Small start-up businesses will initially use their business plan as a blueprint or a guide to help set up and get their enterprise off the ground. However, the plan you started with may start to become ineffectual after a while, once your business has found its feet.
It’s good practice to give your business plan a spruce up every now and then and ensure you are ‘on track’.
But, if are facing some issues, such as a major threat from a direct competitor, or you’re presented with a promising business opportunity, then you will need to revise your plan so that it reflects the challenges you now face.
Issues that many start-ups face
We all know that business projections are not linear and there will be some ups and downs along the way. But there are clear signs of trouble to look out for and must not ignore; for example, your costs rising while your revenues are steadily falling.
Things don’t tend to go wrong overnight in the business world, so when you see costs starting to creep up while your turnover is declining, it is time to review your business practices and processes to find out what is going on.
You may notice other issues start arising, such as:
- Increased customer complaints
- Staff members becoming frustrated with their workload
- Tasks not being performed at all, or even duplicated without awareness
- Increasing raw material costs
- Internal wastage increasing due to mistakes
- Processing bottlenecks slowing down production
- Poor productivity and missed deadlines
Your business processes are a fundamental part of your company’s practices and define everything; from what you do and how you do it, to how you operate and how you present yourself to the world.
Your business plan is your blueprint for your processes and by sticking to it you can continue to deliver a high level of consistency, quality and brand experience that is so important to your end customer. However, this will only work if your business plan is accurate and up to date.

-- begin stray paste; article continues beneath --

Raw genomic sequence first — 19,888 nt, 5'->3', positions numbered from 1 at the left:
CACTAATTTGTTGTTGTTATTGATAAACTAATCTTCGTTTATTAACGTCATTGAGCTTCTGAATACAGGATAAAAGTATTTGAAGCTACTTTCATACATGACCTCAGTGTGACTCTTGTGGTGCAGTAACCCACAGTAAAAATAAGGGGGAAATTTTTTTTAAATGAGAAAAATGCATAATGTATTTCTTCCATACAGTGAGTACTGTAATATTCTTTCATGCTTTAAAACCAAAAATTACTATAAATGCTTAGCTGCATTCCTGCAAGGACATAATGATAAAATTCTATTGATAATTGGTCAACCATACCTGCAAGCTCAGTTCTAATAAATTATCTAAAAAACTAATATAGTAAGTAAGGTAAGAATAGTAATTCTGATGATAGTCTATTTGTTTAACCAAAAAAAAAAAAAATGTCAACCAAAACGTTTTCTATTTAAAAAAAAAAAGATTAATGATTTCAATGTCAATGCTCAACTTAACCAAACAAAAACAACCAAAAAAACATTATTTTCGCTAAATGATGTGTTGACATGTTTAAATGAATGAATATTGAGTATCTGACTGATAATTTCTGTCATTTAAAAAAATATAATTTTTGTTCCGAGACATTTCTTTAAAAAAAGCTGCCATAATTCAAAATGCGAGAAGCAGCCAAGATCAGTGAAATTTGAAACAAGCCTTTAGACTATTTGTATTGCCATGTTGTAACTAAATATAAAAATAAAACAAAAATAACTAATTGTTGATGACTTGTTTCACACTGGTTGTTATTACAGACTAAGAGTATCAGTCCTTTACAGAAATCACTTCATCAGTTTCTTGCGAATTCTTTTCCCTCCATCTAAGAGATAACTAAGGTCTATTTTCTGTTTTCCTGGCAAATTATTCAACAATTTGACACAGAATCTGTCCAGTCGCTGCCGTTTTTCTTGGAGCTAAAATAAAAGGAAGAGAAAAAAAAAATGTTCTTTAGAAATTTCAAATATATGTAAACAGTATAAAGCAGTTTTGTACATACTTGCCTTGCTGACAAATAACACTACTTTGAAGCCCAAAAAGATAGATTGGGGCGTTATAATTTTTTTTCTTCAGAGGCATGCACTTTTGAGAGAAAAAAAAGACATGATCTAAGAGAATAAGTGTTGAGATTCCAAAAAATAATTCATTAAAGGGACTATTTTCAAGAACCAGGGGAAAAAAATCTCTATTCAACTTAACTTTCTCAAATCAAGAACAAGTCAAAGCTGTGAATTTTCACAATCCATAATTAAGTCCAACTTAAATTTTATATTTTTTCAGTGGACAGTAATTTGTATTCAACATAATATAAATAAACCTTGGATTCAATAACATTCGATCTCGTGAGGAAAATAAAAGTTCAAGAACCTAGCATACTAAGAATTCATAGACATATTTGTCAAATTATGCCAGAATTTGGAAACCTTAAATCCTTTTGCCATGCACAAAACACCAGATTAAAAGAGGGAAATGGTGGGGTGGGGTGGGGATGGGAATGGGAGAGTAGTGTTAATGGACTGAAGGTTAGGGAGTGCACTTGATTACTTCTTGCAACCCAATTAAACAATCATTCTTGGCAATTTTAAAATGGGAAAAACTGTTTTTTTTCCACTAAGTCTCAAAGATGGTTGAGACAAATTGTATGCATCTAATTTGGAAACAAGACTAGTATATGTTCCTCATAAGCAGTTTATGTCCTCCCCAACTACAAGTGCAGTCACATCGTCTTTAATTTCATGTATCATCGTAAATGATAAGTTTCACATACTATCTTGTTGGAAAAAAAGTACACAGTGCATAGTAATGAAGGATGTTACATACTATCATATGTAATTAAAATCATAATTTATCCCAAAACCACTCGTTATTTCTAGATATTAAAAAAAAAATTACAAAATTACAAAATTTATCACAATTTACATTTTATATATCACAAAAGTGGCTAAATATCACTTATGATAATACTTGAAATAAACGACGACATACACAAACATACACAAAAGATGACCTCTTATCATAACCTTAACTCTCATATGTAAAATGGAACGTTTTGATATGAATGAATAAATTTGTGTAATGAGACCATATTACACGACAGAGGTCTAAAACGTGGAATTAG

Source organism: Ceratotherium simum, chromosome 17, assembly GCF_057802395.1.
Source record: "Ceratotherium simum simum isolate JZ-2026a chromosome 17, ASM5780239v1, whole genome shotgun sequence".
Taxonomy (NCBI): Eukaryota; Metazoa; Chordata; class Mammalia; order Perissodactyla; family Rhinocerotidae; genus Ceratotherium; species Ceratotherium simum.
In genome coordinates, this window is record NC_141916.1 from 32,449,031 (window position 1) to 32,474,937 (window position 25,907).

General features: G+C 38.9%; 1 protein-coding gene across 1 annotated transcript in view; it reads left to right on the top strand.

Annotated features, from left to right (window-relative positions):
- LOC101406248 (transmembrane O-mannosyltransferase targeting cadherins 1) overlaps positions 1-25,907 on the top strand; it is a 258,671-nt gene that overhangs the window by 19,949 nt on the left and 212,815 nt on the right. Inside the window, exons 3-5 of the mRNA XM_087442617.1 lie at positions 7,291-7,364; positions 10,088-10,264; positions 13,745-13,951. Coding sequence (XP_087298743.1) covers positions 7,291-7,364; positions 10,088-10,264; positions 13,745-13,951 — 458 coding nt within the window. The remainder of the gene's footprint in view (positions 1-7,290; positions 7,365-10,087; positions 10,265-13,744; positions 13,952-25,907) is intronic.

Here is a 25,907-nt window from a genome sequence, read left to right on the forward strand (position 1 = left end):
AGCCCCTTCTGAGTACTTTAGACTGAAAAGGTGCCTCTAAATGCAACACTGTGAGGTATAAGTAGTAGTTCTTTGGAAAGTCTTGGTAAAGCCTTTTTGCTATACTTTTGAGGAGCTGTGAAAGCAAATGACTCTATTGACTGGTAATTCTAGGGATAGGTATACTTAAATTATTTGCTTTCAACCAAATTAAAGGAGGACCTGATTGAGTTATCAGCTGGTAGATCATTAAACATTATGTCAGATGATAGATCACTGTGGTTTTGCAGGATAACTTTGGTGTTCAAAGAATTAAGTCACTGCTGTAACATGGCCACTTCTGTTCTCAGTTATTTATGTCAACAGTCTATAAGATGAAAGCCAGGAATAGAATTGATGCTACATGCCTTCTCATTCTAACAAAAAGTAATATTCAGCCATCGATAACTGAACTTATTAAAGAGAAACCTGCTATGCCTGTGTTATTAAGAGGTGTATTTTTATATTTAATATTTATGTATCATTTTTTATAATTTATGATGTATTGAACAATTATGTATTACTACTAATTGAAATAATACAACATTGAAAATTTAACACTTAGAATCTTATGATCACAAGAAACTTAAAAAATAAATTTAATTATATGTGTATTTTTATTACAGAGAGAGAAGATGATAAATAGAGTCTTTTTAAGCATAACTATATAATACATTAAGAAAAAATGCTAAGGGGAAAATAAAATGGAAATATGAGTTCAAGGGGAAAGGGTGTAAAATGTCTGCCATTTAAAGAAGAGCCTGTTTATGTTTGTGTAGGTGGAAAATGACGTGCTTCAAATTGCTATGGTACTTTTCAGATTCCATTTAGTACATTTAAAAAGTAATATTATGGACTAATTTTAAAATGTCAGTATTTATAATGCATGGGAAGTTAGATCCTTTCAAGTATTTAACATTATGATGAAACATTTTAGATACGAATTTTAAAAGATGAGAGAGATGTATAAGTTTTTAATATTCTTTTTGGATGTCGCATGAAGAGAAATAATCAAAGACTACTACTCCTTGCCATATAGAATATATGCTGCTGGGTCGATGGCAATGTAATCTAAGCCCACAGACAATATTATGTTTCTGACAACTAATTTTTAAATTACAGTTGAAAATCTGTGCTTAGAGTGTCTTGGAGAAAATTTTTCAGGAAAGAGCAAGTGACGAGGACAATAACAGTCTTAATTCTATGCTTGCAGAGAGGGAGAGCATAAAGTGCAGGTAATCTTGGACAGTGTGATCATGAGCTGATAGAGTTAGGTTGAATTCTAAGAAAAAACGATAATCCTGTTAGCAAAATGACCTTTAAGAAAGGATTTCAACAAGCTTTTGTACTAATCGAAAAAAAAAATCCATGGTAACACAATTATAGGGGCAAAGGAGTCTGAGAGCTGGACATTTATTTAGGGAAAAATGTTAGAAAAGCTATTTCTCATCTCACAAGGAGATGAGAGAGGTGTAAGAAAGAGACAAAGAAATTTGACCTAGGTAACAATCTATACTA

Amending your business plan as your business evolves
No business is static. You don’t start up a business with the sole aim of staying exactly where you are.
Every business will evolve and grow over time and this means that your business practices will need to change following the ebb and flow of your growth, the current business environment and the overall economic climate.
Business processes that worked for you as a new start-up with maybe just one single product or service will not work as effectively as they did once you have expanded your product range or you begin to offer more services.
Correcting your processing issues is a challenge, but first, you need to identify them before you can come up with an effective solution. The two most simple, effective and straightforward actions to take are:
- Hold regular problem-solving sessions
- Customer journey/value stream mapping/ reverse-engineering
Let’s look at each in turn;
1. Holding regular problem-solving sessions
As a small business owner or manager, you know that you have a good team around you. Each person in your team has a lot of working knowledge and experience in their role, so why not utilise this and leverage their knowledge by holding regular problem-solving sessions?
Holding these sessions can be very effective, especially when you have identified a problem or issue, but you are not confident about how to resolve it. Many minds make light work here so one of your team may be able to offer up the perfect solution.
The problem-solving session should have a clear agenda so that everyone is on the same page:
- What the problem is – a simple problem statement
- When or where the problem has been seen
- The scale of the problem
- The impact or consequence of the problem
Involving your wider team with representatives from each of your departments can help build your chain of custody and clearly show which link in your chain requires fixing.
You can then either work collectively on finding a workable solution to fix the issue, or you could form a working group of key staff members to dedicate their time towards finding a solution.
The outcome of this type of action will give you a shortlist of potential solutions and fixes which you can then take forward and test for viability. You can then implement the most effective ideas and closely monitor the outcomes.
2. Reverse-engineering your business from the customer back
If you are struggling to identify an issue with your business processes, but are still seeing your sales in decline or not meeting with your expectations, then it is time to reverse engineer your customer journey to find where the problem lies.